That could be me

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That Could Be Me

 

The most chilling news items remind you that you had a narrow escape. “That could be me.”

 

¨      India’s declining juvenile sex ratio is a good example. Take the decade I was born. According to the 1961 Census of India, there were 941 girls per 1000 boys and by 1971, this figure had declined to 930. What good fortune made me part of the 941 and 930 rather than the 59 and 70 girls who did not survive?

¨      Most rapists are known to the victim and a horrendous number (around 75%) are members of the family or its inner circle. Most middle class Indians grow up in large extended families, open households where family and friends come and go. If we did not experience this devastating combination of violence and betrayal of trust, to what do we owe our good fortune?

¨      Marriage is all-important in our society; how many parents of brides are able to resist last minute demands for dowry? According to official records, the number of dowry deaths is actually growing from year to year. If we have not been charred by kerosene burns, what did we do to deserve that escape?

 

“That could be me” comes with two imperatives: a debt to repay and the duty of empathy.

 

Our lucky escapes create a debt to society. How do we make the world as safe for others as it has been for us? How do we show the less fortunate in our circle that we are not blind to their trauma? In a society that cloaks family violence as shame and codes violence against women in the public arena as “provoked”, what is the opportunity we make to end our silence?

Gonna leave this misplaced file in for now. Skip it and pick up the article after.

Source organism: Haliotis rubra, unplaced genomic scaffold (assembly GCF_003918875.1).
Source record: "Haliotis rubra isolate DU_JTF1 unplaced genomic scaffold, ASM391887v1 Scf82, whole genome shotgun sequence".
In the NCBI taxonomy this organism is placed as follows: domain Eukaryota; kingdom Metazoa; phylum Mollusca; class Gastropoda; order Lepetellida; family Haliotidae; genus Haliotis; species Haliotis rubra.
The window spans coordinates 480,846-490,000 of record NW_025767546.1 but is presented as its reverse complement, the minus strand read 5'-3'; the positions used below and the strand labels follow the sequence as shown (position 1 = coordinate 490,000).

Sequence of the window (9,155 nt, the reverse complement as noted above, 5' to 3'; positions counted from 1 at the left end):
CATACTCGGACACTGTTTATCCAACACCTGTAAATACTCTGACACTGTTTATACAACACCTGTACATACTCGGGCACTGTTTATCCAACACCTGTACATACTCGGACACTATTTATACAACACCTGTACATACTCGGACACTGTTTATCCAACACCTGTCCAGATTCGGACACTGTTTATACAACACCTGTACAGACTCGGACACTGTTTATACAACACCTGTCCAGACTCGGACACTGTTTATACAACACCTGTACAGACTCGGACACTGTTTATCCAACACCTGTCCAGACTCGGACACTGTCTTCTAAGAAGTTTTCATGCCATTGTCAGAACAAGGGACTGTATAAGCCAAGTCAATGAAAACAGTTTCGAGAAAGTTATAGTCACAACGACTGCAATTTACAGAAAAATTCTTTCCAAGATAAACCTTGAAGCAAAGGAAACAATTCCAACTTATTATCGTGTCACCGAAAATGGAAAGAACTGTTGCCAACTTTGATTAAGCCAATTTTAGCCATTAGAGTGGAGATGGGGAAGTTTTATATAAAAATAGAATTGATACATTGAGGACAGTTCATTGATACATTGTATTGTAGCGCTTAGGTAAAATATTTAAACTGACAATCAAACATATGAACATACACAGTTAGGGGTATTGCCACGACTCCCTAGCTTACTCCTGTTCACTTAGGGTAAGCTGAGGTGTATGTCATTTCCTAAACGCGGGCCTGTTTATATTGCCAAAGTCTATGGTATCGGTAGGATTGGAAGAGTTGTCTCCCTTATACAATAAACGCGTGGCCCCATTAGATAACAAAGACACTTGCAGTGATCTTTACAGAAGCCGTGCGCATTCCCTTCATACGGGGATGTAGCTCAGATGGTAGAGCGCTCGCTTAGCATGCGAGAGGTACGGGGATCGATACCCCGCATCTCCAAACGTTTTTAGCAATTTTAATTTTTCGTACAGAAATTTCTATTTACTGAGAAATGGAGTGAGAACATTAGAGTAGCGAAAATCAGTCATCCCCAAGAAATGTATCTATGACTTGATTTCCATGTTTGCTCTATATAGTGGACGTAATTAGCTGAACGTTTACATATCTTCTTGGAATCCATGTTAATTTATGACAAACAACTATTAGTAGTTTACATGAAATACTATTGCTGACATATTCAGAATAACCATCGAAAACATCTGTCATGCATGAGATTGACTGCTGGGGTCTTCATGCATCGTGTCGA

The second imperative is to acknowledge that there is no difference between those who have become victims and survivors of violence and those who have escaped this fate. Most women anywhere can recall some day, some time, some place, some person, and some trigger, that makes them shudder inwardly at what might have been.

 

“That could be me.” And if there is no difference, then your trauma is my trauma and my strength should be yours.

 

Among activists and scholars in this area, it is a truism to say that violence follows women through their life-cycle. With pre-natal sex selection becoming more and more popular in spite of all the legal measures against it, even birth is a chancy affair. Sexual violence, structural violence and violence in the name of the community haunt their lives, making life a series of traumas or lucky escapes.

 

Unfortunately, as a society, we trivialize this violence. We are beginning to code sex selection as reproductive choice or family planning. We euphemistically refer to street sexual harassment as eve-teasing. We are unflagging in our efforts to reunite battered wives with their abusive spouses and in-laws because we tag their attempt to survive as family dishonour. We have an endless encyclopaedia of excuses for abuse—deficiencies in the wife, failure to deliver dowry, frustration at work—that are trotted out in our entertainment media uncritically as reflections of our culture.